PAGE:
Tag Archives: rural archiving

Archiving in Rural Libraries: Photographs

Many of the most popular documents in a town’s past are its photographs. These photographs may have been given to the library because it is where all of the historical documents are stored or they may have been donated by a patron of the library. For whatever reason, rural libraries tend to have a large amount of photographs that document their town’s history. Archiving photographs can be as simple as putting them in acid & lignin free folders and boxes or Mylar sleeves and then storing them in a dark room. But for those who would like to display their collection of photographs they have a few options.

If creating a display with photographs from the archive do not display them in direct sunlight. The UV rays are what make documents and pictures fade over time. I would also suggest keeping them in a clear envelope of some type. Two common types are Mylar and Polyester envelopes. For the library that would like to allow their patrons to look through their photographs without having worry about them wearing gloves and damaging the photo, I would suggest scrapbooking them into albums. Though this may sound silly it is actually a very effective and efficient way to organize and display photographs. The majority of scrapbooks and their pages are acid & lignin free and the adhesives for them are also acid & lignin free. This is important because acid in tape is what turns the tape yellow in time and would therefore further damage the photographs. If the sound of sticking an old photograph to a page is slightly abhorrent I would suggest using photograph corners. With those the photo is never stuck in the scrapbook.

In a scrapbook you can also transcribe any writings that happen to be on the back of the photograph. This will make it easier for patrons to learn about the item and the transcription will prevent any future need to see the back of the photograph if it is placed directly on the page. Each page of the scrapbook should also have a Mylar sleeve. This will protect the photographs from being touched when a patron is looking at them as well as preventing dust and other damage. Scrapbooking can be a fun and innovative way to preserve a town’s photographs and display the history of the town at the same time.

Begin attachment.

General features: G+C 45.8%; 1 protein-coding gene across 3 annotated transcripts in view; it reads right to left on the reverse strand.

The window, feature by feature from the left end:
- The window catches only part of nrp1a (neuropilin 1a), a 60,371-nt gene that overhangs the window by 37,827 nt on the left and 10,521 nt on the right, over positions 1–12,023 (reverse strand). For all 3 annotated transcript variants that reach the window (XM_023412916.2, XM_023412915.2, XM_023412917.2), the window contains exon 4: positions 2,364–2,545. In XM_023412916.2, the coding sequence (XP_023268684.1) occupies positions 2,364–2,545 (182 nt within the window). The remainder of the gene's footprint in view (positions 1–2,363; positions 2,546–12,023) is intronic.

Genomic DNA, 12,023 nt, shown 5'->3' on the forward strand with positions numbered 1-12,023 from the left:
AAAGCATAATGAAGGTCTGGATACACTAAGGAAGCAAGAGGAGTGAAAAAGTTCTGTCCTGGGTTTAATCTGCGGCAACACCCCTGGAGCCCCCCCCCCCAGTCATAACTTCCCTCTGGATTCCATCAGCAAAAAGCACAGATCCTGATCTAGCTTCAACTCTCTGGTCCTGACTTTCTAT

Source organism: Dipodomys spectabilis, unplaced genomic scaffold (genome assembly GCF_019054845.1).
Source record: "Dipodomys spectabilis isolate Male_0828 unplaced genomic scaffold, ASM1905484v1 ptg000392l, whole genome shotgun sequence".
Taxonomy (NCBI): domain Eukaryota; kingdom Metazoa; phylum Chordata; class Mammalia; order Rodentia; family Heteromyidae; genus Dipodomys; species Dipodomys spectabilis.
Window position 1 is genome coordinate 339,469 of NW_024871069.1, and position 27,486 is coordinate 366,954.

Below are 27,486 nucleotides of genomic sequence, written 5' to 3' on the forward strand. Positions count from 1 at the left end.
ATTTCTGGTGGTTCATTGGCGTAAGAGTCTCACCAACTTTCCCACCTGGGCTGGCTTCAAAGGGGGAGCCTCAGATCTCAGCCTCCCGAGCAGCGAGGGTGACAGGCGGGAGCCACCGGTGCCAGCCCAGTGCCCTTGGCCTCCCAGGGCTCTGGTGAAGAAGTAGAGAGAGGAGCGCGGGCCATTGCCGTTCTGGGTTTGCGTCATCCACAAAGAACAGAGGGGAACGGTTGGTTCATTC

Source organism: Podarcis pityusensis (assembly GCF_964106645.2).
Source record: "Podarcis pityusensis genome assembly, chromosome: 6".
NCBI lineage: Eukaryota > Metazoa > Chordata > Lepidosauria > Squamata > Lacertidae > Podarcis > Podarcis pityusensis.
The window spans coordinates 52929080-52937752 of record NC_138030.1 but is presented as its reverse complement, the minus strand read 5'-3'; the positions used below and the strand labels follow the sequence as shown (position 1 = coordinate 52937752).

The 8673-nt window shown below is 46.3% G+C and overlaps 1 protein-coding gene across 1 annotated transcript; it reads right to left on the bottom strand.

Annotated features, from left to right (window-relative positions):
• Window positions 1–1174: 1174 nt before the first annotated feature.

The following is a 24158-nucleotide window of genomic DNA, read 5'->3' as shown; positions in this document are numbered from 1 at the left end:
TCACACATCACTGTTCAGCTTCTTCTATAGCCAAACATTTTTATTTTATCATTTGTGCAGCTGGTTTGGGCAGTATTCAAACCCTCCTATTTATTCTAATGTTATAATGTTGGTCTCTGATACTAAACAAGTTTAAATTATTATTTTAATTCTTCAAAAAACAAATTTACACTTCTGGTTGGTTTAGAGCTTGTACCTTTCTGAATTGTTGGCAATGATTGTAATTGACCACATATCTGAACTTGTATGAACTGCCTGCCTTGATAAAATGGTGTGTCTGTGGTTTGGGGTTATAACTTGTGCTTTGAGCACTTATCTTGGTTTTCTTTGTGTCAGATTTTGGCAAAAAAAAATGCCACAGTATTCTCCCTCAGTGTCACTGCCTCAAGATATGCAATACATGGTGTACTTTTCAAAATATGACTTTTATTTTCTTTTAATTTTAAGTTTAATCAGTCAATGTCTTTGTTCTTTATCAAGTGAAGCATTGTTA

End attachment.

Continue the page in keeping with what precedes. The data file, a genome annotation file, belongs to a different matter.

Additionally, for those of you that feel like scrapbooking will be a lot of extra work but like the idea of allowing the patrons to just look through the photographs I would suggest putting them in an album. You can purchase photograph sleeves to the size of the pictures in your collection and then put them in a nice 3-ring binder. I would suggest not using a binder from Wal-Mart or Target because they are not archivally safe.

Some places to purchase archival scrapbooking supplies:

  1. Gaylord Archival Supplies:
    1. They might be one of the pricer options but you know for sure everything they sell is archival quality.
    2. Scrapbook: Selection of Scrapbooks
    3. Page adhesive squares: Photo Corners
  2. Hobby Lobby:
    1. As a general craft and hobby store this one will have scrapbooks and pages but it will also have albums that will come with photograph pages.
    2. Scrapbook Supply Page
    3. Page adhesives: Clear Photo Corners
  3. Micheals:
    1. Like Hobby Lobby, Micheals is a general craft and hobby story that will cater to scrapbook needs.
    2. Scrapbook Supply Page
    3. Page adhesive squares: Clear Photo Corners
  4. Hollinger Metal Edge:
    1. Like Gaylord, this is a pricer option but it comes with the assurance that everything you purchase will be archivally safe for your photographs
    2. Scrapbook Supply Page: Scrapbook Option
    3. Page adhesives: Photo Corners

Note: Page protectors vary depending on the scrapbook decided on. Many of the refill pages will come with page protectors so check that when ordering.

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